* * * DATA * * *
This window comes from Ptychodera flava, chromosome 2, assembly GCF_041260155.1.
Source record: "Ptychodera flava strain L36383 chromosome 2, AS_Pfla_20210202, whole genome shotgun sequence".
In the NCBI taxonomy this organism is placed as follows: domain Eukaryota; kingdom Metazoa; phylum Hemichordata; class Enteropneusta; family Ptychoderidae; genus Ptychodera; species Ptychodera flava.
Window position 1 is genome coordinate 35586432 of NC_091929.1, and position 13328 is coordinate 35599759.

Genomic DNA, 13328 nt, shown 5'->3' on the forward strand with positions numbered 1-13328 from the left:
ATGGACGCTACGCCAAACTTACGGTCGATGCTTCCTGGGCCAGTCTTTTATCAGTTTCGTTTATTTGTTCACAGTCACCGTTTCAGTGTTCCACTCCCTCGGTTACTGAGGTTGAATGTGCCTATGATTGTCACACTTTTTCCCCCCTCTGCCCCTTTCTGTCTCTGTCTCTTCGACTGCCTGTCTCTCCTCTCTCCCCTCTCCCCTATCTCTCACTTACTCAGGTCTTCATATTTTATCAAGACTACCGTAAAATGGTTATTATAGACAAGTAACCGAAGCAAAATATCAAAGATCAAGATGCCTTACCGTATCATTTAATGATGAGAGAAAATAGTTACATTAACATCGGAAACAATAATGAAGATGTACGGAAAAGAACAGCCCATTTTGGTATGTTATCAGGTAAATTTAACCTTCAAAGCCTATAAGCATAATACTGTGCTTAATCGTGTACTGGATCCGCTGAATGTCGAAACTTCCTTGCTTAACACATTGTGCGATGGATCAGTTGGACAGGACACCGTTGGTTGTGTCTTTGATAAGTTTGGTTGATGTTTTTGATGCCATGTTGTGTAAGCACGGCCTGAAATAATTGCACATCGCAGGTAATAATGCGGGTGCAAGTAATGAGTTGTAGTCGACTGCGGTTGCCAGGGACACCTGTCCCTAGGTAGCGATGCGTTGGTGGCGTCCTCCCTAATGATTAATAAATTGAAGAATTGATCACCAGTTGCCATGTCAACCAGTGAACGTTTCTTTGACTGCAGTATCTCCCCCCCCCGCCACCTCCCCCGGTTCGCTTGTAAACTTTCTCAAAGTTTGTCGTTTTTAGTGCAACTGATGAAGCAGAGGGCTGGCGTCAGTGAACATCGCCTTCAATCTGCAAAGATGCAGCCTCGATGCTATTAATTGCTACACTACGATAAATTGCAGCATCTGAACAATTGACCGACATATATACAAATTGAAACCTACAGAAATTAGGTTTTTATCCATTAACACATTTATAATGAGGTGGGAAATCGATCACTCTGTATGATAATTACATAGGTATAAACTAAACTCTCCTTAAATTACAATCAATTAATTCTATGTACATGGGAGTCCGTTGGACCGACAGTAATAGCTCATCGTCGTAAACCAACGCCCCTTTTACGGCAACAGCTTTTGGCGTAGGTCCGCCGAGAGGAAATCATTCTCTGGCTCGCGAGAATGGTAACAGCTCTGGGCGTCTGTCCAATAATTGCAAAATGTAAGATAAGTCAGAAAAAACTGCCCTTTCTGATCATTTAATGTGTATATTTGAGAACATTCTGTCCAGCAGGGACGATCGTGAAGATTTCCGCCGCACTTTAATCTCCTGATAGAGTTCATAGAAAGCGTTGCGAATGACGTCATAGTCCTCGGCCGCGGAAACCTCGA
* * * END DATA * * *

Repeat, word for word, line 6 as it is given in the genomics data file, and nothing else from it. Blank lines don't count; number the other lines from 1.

ATGGACGCTACGCCAAACTTACGGTCGATGCTTCCTGGGCCAGTCTTTTATCAGTTTCGTTTATTTGTTCACAGTCACCGTTTCAGTGTTCCACTCCCTCGGTTACTGAGGTTGAATGTGCCTATGATTGTCACACTTTTTCCCCCCTCTGCCCCTTTCTGTCTCTGTCTCTTCGACTGCCTGTCTCTCCTCTCTCCCCTCTCCCCTATCTCTCACTTACTCAGGTCTTCATATTTTATCAAGACTACCGTAAAATGGTTATTATAGACAAGTAACCGAAGCAAAATATCAAAGATCAAGATGCCTTACCGTATCATTTAATGATGAGAGAAAATAGTTACATTAACATCGGAAACAATAATGAAGATGTACGGAAAAGAACAGCCCATTTTGGTATGTTATCAGGTAAATTTAACCTTCAAAGCCTATAAGCATAATACTGTGCTTAATCGTGTACTGGATCCGCTGAATGTCGAAACTTCCTTGCTTAACACATTGTGCGATGGATCAGTTGGACAGGACACCGTTGGTTGTGTCTTTGATAAGTTTGGTTGATGTTTTTGATGCCATGTTGTGTAAGCACGGCCTGAAATAATTGCACATCGCAGGTAATAATGCGGGTGCAAGTAATGAGTTGTAGTCGACTGCGGTTGCCAGGGACACCTGTCCCTAGGTAGCGATGCGTTGGTGGCGTCCTCCCTAATGATTAATAAATTGAAGAATTGATCACCAGTTGCCATGTCAACCAGTGAACGTTTCTTTGACTGCAGTATCTCCCCCCCCCGCCACCTCCCCCGGTTCGCTTGTAAACTTTCTCAAAGTTTGTCGTTTTTAGTGCAACTGATGAAGCAGAGGGCTGGCGTCAGTGAACATCGCCTTCAATCTGCAAAGATGCAGCCTCGATGCTATTAATTGCTACACTACGATAAATTGCAGCATCTGAACAATTGACCGACATATATACAAATTGAAACCTACAGAAATTAGGTTTTTATCCATTAACACATTTATAATGAGGTGGGAAATCGATCACTCTGTATGATAATTACATAGGTATAAACTAAACTCTCCTTAAATTACAATCAATTAATTCTATGTACATGGGAGTCCGTTGGACCGACAGTAATAGCTCATCGTCGTAAACCAACGCCCCTTTTACGGCAACAGCTTTTGGCGTAGGTCCGCCGAGAGGAAATCATTCTCTGGCTCGCGAGAATGGTAACAGCTCTGGGCGTCTGTCCAATAATTGCAAAATGTAAGATAAGTCAGAAAAAACTGCCCTTTCTGATCATTTAATGTGTATATTTGAGAACATTCTGTCCAGCAGGGACGATCGTGAAGATTTCCGCCGCACTTTAATCTCCTGATAGAGTTCATAGAAAGCGTTGCGAATGACGTCATAGTCCTCGGCCGCGGAAACCTCGA